The Cool New World


The terms “Old World” and “New World” have been part of the wine lexicon for decades. Old World wines, defined as the product of terroir and tradition, are grown in less than perfect conditions and yield wines of elegance and balance. New World wines, commonly grown in warmer climates, are dark with inky extraction, high alcohol and overtly ripe fruit. This holds true for the most part, except when it comes to a certain atypical member of the New World: Long Island.

Often, the zeitgeist in the U.S. drifts from west to east; trends developed in California eventually make their way to the Atlantic. With wine style, however, the Western U.S. seems to be more of a follower than a leader. We’ve seen it before; California producers look for love in all the wrong places, from the barrel-fermented chardonnay euphoria of the 1980s to the steamy yet doomed love affair with merlot in the ’90s. More recently, it was the geeky young-love nerd fest with pinot noir.

Now the wandering eyes of the West Coast have a new muse, one that is much different from its long-term partner. She is ethereal and elegant, refreshing and low in alcohol and inspired by the Old World. Her name is Balance, and she is the hot topic in American wine today. Winemakers and the media are engaged in a philosophical debate about how to achieve balance, discussing the merits of early picking and more judicious use of oak while describing balanced wines as the true measure of dedication and passion in the wine cellar.

Why is this happening? Simply put, wine consumers have become tired of high-alcohol, overly extracted wines. They want variety and choice, but mainly they want sincerity, purity and something they can actually drink with a meal. We’re seeing the evolution and maturation of the American palate leading to a more serious level of wine and food appreciation. In response, California winemakers are scrambling to produce wines with lower alcohol and more finesse.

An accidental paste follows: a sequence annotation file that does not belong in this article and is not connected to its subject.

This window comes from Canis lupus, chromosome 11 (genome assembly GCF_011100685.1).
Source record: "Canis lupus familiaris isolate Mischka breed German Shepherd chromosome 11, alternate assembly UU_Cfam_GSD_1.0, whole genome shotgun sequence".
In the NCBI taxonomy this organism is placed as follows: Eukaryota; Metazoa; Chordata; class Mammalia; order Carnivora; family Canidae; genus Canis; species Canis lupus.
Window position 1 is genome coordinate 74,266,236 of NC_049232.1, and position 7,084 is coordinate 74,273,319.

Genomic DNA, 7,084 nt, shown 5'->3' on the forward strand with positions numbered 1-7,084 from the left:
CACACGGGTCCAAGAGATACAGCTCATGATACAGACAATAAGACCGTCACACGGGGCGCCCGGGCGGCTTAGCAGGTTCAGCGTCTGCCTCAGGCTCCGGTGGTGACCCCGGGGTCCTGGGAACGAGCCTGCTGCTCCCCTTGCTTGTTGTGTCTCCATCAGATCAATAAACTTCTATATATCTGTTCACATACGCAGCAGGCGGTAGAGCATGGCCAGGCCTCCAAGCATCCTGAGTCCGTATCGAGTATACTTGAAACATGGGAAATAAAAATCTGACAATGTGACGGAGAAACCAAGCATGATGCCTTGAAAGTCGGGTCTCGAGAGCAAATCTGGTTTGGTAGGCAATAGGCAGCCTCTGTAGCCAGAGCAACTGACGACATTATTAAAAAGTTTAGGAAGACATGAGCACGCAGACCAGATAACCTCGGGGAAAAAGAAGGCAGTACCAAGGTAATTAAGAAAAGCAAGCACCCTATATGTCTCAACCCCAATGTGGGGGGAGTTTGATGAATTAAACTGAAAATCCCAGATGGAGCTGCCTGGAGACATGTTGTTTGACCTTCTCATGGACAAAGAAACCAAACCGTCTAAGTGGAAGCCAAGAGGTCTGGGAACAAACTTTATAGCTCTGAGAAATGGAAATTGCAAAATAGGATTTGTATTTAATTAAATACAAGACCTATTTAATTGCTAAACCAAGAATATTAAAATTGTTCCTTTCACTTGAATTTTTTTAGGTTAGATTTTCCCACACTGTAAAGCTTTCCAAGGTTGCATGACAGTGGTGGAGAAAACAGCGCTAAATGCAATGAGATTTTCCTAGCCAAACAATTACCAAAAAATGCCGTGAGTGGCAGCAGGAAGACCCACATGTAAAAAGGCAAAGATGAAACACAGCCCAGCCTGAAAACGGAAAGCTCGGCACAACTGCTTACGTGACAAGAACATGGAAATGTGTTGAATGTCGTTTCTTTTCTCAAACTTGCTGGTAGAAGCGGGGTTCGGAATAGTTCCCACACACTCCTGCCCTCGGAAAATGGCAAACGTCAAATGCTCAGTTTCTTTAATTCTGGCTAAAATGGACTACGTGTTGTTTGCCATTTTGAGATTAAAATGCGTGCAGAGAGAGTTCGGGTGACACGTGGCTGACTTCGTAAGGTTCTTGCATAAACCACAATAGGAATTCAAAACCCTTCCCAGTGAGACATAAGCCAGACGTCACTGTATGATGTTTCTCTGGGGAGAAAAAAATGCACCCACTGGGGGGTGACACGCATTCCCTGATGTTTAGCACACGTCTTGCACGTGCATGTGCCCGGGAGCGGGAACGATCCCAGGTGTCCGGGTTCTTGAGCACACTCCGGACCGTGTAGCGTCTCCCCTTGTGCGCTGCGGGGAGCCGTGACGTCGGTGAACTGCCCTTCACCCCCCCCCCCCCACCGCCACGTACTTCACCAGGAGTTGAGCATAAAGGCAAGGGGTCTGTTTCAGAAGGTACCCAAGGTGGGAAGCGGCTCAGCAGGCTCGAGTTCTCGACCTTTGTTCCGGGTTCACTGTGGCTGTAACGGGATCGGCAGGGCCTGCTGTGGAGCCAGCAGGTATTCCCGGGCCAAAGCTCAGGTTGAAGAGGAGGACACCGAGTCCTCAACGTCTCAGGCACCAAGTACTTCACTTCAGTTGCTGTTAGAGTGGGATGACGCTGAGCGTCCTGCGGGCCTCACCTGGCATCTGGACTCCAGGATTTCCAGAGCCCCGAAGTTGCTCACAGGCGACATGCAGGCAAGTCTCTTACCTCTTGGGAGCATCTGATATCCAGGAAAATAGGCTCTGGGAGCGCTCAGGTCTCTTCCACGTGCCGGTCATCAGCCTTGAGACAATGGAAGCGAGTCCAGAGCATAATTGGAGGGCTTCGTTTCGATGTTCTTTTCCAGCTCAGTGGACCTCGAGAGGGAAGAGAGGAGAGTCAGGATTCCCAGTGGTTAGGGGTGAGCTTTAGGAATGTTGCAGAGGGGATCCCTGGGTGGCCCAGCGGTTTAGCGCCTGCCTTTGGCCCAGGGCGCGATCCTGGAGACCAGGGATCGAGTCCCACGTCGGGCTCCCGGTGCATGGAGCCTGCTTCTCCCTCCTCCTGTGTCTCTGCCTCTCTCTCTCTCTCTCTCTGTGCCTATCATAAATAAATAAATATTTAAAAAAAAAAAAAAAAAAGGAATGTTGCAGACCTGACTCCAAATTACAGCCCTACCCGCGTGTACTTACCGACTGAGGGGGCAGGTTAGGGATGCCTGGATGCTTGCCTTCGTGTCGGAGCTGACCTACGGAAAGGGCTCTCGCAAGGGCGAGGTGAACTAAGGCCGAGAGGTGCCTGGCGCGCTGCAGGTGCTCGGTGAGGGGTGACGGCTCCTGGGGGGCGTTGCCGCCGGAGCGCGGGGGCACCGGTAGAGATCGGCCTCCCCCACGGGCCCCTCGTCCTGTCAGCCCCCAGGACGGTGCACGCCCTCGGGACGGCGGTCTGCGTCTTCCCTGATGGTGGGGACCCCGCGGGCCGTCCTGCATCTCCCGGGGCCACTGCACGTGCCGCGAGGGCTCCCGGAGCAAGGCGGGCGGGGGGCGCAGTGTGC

The big problem is the climates of California, Australia and other new-world regions can’t easily produce this style of wine. In fact, it’s getting more difficult here as our climate continues to warm. It can be done, mind you, but not naturally. The West Coast’s push toward more balanced wines started in the 1990s with the use of alcohol-removing technology, eventually evolving into the now common practice of adding water to grape juice before fermentation. But let’s be honest: the trend in California to produce wines with less alcohol and more acid is based not on a dedication to terroir, but on a calculated manipulation of juice to make wine that meets new market expectations.

The happy reality is Long Island has produced crisp, elegant and low-alcohol wines for almost 40 years—completely naturally—with ever-increasing quality and little need for winemaker intervention. Our style has never wavered; we have a dedicated, monogamous relationship with aromatic whites and ripe, elegant reds, all with moderate amounts of alcohol, refreshing natural acidity and an earthy minerality. We don’t have to change our techniques to be fashionable. It’s what our vineyards genuinely produce and the wine we sincerely create. Our terroir does this all by itself, and it’s the coolest wine style going at the moment. We may not always be hip, but we’ll always be steady.

Balance shouldn’t be short lived or difficult to obtain. It’s inherent in the terroir and so will take root as a persistent character of that district’s wines. If it’s too difficult to achieve naturally, then nature is telling you to do something else. Balance can’t be forced, and it certainly shouldn’t be manufactured. It is the natural state of good wine and a necessity in great wine.

We make wine in one of the oldest parts of the New World in a style all our own. This requires a new definition along with a new nom de plume, one that breaks with common dogma and accurately describes our region—an edgy, temperate zone of four seasons, unpredictable rainfall and cool ripening conditions. It’s a place near the sea with fertile soils, mild temperatures and lots of sunshine, all wrapped up in a distinctive New York groove. It’s a place like nowhere else on earth. I like to call it the Cool New World.